#1
Im looking at the P-44. http://www.parkerguitars.com/code/models/models_pseries_p44_intro.asp

Anybody played one? From what I understand they are one of the most versitile guitar out there. They have a piezo pup for acoustics. I would play mostly rock with it, other than acoustic. I love the look of them. So different than the current guitar shapes. I am probably getting a single rectifier to go along with it.
Last edited by Kornakopia at Jul 4, 2008,
#2
I've tried one.

They're different. Very slim, very small. Not for everybody. Definitely a try before you buy guitar.


If you don't like one, take a look at Carvin, you can get alot of the same features (Stainless steel frets, piezo options...) But they don't look as original though.
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#4
I played an older model, in the 30's, at my local music store (wasn't GC) and I thought it played pretty well. It was really old though, and the bridge was starting to rust but otherwise I thought it was a pretty nice little axe.
crazy talking animals
#5
I've played a Parker Fly Deluxe before. They are amazingly well engineered guitars. Indestructible carbon fiber fretboard, stainless steel frets that last forever, and by far the best neck-through joint in a guitar (not sure about the other Parkers on this one). Piezo also adds a nice acoustic sound.

However, these guitars are NOT for everyone. The necks are super thin and the fretboard radius is a bit wide. Good for classical style players, not good for those blues players that like to really grip the neck. Also, the body might be too thin for many players. Also, unless you have a Parker with Seymour Duncans in them, the sound will SUCK ASS! Extremely low powered and lifeless pickups that CANNOT be replaced because they have to be custom designed for the ultra thin body.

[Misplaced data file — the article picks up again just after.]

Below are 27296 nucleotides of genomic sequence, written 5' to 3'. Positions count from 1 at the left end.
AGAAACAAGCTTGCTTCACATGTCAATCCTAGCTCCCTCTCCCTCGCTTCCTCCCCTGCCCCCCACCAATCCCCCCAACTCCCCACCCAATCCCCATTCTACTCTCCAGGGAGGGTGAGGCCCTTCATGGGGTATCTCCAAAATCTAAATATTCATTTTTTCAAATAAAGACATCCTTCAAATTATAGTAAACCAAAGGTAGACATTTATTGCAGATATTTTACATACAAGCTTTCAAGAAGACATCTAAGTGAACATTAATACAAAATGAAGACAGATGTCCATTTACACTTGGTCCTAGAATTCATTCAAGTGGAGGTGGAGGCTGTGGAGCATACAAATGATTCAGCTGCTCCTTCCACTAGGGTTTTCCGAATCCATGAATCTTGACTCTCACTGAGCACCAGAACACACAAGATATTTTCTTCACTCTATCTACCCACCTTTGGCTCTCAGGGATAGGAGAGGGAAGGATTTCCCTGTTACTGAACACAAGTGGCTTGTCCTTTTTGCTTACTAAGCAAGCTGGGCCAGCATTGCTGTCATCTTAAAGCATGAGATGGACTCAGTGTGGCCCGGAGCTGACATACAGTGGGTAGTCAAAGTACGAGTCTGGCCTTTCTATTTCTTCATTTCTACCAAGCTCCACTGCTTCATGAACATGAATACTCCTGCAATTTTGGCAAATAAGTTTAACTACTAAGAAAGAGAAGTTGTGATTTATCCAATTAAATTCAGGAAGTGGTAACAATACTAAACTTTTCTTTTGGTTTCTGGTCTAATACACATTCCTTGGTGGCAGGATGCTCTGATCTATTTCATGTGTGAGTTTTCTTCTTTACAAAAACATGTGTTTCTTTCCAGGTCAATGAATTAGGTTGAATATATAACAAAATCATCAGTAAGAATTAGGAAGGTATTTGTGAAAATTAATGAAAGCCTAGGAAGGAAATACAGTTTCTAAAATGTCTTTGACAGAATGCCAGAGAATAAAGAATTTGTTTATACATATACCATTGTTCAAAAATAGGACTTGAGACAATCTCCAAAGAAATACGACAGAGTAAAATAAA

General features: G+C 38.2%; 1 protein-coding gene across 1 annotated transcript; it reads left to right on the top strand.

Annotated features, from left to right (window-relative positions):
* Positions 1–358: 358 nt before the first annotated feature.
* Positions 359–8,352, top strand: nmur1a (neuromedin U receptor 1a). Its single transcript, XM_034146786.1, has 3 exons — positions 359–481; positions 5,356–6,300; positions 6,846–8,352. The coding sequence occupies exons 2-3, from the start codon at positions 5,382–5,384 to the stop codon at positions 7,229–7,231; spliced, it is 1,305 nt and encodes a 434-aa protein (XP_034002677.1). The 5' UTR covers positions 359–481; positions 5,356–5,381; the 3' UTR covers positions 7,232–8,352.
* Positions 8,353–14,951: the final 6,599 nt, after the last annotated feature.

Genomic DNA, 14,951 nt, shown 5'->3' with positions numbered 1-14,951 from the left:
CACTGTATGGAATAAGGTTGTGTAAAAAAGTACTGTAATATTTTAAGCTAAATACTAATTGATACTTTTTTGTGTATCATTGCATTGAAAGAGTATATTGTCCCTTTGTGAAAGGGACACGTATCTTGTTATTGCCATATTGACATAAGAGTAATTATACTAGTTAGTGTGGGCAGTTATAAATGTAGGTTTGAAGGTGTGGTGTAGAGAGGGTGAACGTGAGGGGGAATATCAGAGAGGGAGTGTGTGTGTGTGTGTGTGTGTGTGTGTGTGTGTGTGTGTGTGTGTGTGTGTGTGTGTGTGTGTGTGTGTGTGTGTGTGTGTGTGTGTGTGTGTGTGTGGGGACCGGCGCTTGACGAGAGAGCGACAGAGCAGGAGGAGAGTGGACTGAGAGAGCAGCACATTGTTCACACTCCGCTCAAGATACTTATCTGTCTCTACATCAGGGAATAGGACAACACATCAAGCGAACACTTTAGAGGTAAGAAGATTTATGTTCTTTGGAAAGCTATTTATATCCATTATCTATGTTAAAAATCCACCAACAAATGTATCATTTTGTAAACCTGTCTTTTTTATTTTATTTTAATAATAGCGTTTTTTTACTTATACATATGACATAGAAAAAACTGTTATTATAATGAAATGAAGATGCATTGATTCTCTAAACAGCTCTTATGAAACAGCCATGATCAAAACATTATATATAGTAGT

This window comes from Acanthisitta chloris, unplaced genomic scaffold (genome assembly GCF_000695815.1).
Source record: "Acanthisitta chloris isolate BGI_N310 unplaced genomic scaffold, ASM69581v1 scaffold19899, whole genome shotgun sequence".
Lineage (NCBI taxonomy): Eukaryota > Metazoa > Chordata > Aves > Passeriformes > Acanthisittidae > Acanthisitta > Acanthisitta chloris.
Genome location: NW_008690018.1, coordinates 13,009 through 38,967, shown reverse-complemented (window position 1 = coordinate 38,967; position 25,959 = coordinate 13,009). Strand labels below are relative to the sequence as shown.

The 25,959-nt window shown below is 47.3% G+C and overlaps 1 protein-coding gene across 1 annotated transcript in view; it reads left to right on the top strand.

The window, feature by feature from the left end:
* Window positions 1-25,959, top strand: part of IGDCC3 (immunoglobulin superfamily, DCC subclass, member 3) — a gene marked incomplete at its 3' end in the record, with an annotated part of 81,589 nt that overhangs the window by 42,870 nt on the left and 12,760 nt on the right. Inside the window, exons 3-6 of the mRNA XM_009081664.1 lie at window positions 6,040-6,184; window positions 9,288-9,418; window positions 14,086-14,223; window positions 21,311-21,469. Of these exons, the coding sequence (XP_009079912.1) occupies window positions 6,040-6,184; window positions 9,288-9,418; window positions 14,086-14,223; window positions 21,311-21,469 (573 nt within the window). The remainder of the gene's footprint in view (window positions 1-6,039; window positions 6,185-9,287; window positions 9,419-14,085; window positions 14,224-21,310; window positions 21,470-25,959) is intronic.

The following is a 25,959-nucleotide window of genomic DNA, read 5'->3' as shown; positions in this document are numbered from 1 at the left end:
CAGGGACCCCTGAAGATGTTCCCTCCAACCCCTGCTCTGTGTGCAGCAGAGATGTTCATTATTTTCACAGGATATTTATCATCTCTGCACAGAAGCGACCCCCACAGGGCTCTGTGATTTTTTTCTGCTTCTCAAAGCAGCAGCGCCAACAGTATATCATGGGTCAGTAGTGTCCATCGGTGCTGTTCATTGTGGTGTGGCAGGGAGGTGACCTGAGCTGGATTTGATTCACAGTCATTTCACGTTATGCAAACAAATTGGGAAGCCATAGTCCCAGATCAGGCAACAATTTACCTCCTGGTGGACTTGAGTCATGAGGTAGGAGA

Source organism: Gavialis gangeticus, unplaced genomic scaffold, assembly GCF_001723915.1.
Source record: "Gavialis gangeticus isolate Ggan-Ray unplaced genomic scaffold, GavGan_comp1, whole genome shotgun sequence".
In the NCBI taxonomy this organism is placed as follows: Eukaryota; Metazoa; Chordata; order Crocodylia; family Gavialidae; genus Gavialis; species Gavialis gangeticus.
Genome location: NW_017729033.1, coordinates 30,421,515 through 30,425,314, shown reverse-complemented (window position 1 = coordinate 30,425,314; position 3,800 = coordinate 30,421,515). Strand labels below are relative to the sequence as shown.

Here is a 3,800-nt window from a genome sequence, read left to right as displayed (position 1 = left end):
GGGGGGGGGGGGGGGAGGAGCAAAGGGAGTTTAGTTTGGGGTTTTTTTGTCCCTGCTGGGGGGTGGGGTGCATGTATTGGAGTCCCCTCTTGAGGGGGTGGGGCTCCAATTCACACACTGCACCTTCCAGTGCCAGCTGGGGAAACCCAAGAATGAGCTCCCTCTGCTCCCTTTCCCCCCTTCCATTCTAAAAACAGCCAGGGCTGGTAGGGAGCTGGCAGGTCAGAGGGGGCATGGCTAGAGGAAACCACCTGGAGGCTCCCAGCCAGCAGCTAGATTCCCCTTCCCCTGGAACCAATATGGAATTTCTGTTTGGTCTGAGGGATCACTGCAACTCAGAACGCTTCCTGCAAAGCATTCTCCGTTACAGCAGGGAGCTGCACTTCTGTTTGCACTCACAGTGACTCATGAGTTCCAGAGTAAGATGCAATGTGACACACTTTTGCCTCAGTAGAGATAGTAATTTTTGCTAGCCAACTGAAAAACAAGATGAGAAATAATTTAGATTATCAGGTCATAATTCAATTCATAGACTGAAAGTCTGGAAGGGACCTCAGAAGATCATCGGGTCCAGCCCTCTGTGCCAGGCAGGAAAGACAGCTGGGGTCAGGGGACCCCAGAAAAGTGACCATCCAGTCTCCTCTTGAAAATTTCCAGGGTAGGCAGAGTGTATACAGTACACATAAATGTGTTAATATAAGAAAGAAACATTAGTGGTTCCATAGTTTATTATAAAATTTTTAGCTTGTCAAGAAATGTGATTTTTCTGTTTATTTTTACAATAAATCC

Many Parker fans are dedicated, I know one guy who thinks the Mojo is objectively "the best electric guitar". Be sure to try it yourself and see if its your style.
#6
^you could always get boutique pickups if you don't like the stock ones.

I've played several. They are very nice but actually holding them felt very strange. My wife thought they were perfect for her small hands and short arms. Try one and if you like the feel then they should be good guitars for you.
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#7
Quote by Doodleface
I've tried one.

They're different. Very slim, very small. Not for everybody. Definitely a try before you buy guitar.


Definitely what I was about to say. They just feel, play, and sound so much different than most other guitars that I wouldn't ever suggest to just buy it on the spot, I personally didn't like the feel of it too much, but I have 3 friends who absolutely swear its the best feeling guitar they've touched... so 3/4 tone doctors agree that it feels great, and 4/4 agree that it sounds great.
#8
Quote by Shuk
I've played a Parker Fly Deluxe before. They are amazingly well engineered guitars. Indestructible carbon fiber fretboard, stainless steel frets that last forever, and by far the best neck-through joint in a guitar (not sure about the other Parkers on this one). Piezo also adds a nice acoustic sound.

However, these guitars are NOT for everyone. The necks are super thin and the fretboard radius is a bit wide. Good for classical style players, not good for those blues players that like to really grip the neck. Also, the body might be too thin for many players. Also, unless you have a Parker with Seymour Duncans in them, the sound will SUCK ASS! Extremely low powered and lifeless pickups that CANNOT be replaced because they have to be custom designed for the ultra thin body.